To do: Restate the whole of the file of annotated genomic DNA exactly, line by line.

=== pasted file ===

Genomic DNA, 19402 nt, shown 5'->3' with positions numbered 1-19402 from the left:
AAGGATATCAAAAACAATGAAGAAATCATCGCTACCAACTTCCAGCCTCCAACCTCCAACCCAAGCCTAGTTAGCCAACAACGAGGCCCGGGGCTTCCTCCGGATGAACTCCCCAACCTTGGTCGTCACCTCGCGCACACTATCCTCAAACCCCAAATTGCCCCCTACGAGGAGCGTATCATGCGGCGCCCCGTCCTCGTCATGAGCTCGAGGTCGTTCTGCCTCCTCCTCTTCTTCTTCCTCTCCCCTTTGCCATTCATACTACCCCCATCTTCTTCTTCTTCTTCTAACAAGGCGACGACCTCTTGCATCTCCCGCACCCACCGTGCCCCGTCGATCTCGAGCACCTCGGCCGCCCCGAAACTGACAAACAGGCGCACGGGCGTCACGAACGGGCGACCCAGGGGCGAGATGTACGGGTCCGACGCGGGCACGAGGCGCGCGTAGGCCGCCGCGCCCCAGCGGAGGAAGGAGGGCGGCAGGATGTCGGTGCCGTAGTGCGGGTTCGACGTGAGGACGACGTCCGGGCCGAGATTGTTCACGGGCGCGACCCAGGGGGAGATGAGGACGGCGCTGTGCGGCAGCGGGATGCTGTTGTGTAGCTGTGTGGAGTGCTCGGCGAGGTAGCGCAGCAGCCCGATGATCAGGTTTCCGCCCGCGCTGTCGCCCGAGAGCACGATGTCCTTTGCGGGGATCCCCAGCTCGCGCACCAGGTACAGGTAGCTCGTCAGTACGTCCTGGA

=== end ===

Genomic DNA, 19402 nt, shown 5'->3' with positions numbered 1-19402 from the left:
AAGGATATCAAAAACAATGAAGAAATCATCGCTACCAACTTCCAGCCTCCAACCTCCAACCCAAGCCTAGTTAGCCAACAACGAGGCCCGGGGCTTCCTCCGGATGAACTCCCCAACCTTGGTCGTCACCTCGCGCACACTATCCTCAAACCCCAAATTGCCCCCTACGAGGAGCGTATCATGCGGCGCCCCGTCCTCGTCATGAGCTCGAGGTCGTTCTGCCTCCTCCTCTTCTTCTTCCTCTCCCCTTTGCCATTCATACTACCCCCATCTTCTTCTTCTTCTTCTAACAAGGCGACGACCTCTTGCATCTCCCGCACCCACCGTGCCCCGTCGATCTCGAGCACCTCGGCCGCCCCGAAACTGACAAACAGGCGCACGGGCGTCACGAACGGGCGACCCAGGGGCGAGATGTACGGGTCCGACGCGGGCACGAGGCGCGCGTAGGCCGCCGCGCCCCAGCGGAGGAAGGAGGGCGGCAGGATGTCGGTGCCGTAGTGCGGGTTCGACGTGAGGACGACGTCCGGGCCGAGATTGTTCACGGGCGCGACCCAGGGGGAGATGAGGACGGCGCTGTGCGGCAGCGGGATGCTGTTGTGTAGCTGTGTGGAGTGCTCGGCGAGGTAGCGCAGCAGCCCGATGATCAGGTTTCCGCCCGCGCTGTCGCCCGAGAGCACGATGTCCTTTGCGGGGATCCCCAGCTCGCGCACCAGGTACAGGTAGCTCGTCAGTACGTCCTGGA